35

CONVERSION OF METHANOL AND LIGHT OLEFINS TO GASOLINE OVER A SHAPE SELECTIVE CATALYST ZSM-5

HWU, FRANK SHAW-SHYONG January 1981 (has links)
Reactions of methanol and some light olefins (including ethylene, propylene, butenes, and 3-methylbutene-1) were studied over Ni-ZSM-5 zoelite catalyst. The product distribution over a broad range of space velocities indicates the reaction sequence: dimethyl paraffins methanol (,ether) C(,2)-C(,5) olefins (,aromatics) Monomethyl aliphatics predominate over both straight-chain and dimethyl hydrocarbons. Aromatics consist mainly of toluene and xylene mixtures. At 368(DEGREES)C, compositions of butene isomers are in thermodynamic equilibrium, over the range of residence times investigated (i.e. (tau) = 22 to 648 mg-sec/cc). Equilibrium composition of xylenes is not established until (tau) = 1440 mg-sec/cc; p-xylene is kinetically favored at short residence times. The effect of temperature on the reaction of propylene shows that a maximum in conversion is achieved at 310(DEGREES)C. As the temperature goes above 310(DEGREES)C, conversion decreases, indicating the occurrence of reversible cracking reactions. Temperature is also a crucial factor in determining the product distribution, for no aromatics are observed for reaction temperatures below 310(DEGREES)C. In both propylene and cis-butene-2 conversion experiments, the effect of temperature on isomer compositions (for butenes and pentenes) suggests that positional and/or configurational isomerization is an easier reaction than skeletal isomerization whose rate increases rapidly at higher temperatures. Comparative sorption studies for a number of hydrocarbons show the following order of rate of sorption: monomethyl dimethyl n-paraffins (,paraffins) aromatics (,paraffins) Isosteric heats of sorption obtained from adsorption isotherms are 11.5 kcal/mole for n-butane and 13.6 kcal/mole for n-pentane. The activation energy for diffusion of benzene in the Ni-ZSM-5 catalyst is 7 kcal/mole. All isotherms investigated can be represented by the Langmuir equation. ('14)C-labeled tracer studies confirm the important role that ethylene, propylene and butenes play as active intermediates in the over all methanol-to-gasoline reaction, although ethylene shows less reactivity than propylene and butenes. Isobutane, n-hexane and n-heptane are relatively stable final products, but the latter two paraffins can undergo some cracking reactions. Benzene and toluene can alkylate with methanol to form toluene and to a lesser extent the xylenes. No cracking of the benzene ring is observed at 368(DEGREES)C.
36

THE PHOTOTRON

SIMONS, SEDGWICK LEWIS, JR. January 1981 (has links)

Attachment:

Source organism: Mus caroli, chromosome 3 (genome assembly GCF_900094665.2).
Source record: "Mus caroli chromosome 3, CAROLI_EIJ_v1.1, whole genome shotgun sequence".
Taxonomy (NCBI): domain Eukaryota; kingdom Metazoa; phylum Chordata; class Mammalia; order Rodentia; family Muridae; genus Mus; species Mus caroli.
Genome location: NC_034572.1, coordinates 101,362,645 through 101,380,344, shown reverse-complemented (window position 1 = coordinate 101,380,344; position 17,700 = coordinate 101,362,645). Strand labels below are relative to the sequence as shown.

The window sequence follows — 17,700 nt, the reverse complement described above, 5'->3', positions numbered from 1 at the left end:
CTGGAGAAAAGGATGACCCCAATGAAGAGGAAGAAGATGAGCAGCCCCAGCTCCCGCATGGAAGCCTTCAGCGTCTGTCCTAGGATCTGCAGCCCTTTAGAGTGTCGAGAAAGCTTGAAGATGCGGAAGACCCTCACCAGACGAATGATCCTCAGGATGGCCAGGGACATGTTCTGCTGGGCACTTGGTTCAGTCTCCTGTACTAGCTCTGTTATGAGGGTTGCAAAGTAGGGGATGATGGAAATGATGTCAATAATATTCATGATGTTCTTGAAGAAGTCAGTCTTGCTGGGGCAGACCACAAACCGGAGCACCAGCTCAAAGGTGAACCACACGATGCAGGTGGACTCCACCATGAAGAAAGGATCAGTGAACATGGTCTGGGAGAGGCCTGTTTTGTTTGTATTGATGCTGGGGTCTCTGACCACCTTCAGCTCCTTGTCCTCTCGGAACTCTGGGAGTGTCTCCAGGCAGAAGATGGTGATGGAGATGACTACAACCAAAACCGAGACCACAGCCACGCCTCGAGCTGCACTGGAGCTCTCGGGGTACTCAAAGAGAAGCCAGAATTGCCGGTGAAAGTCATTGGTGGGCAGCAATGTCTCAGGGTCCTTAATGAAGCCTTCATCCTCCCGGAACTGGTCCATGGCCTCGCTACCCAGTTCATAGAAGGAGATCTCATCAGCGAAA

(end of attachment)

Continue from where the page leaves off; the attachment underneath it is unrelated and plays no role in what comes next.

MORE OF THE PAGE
The phototron, originally known as the photoklystron, is a vacuum tube device invented by Dr. John Freeman at Rice University for use on the solar power satellite. The design objective called for a device which would convert sunlight to microwaves in one simple direct step. Several test model tubes were constructed by ITT for concept evaluation at frequencies of 2 MHz. to 200 MHz. The operation of these test model phototrons has been found to be distinctly different from the operation of conventional klystron tubes. Past work by the author identified a multi-pass mode in which the electrons in the phototron exhibited a period of motion equal to a multiple of the RF period. In this mode improperly phased electrons are selectively removed from the tube by collision with the photocathode. Recent work has revealed a new and potentially more efficient mode of operation in which the electron period of motion is approximately half of the RF period. Computer plots of the electron trajectories reveal that unlike the multi-pass mode, this mode exhibits a genuine electron bunching process. Since these "half-cycle" modes operate at low bias voltages an investigation of space charge effects and electron emission energy has been made. Theoretical results from a computer program based on an analysis by Guernsey and Fu show that potentials within the phototron can be dramatically reshaped by space charge. These potentials will alter the electron motion in the phototron and also filter slow electrons out of the beam. Experimental measurements of the electron energy spectra have documented this filtering effect. Efficiency calculations based on a theoretical analysis and illustrated by experimental observations show that the greatest restriction on overall efficiency is due to the photocathode itself. The test model tubes show a cathode efficiency of only about 1%, but better materials may improve this value to about 10%. If the efficiency of the conversion of DC to RF in the phototron can also be improved an overall device efficiency of 1% for the conversion of sunlight into RF may be realized in the near future. Further improvements of the basic design may ultimately improve the overall efficiency to near 3%. In principle such a device could easily be scaled to produce microwaves instead of RF. At this efficiency the phototron could fulfill many applications, most notably in satellite communications. Its output is easily modulated in response to light or voltage, so it may also be useful in some transducer applications. If the efficiency can be improved the phototron may offer cost and weight advantages over other energy conversion systems.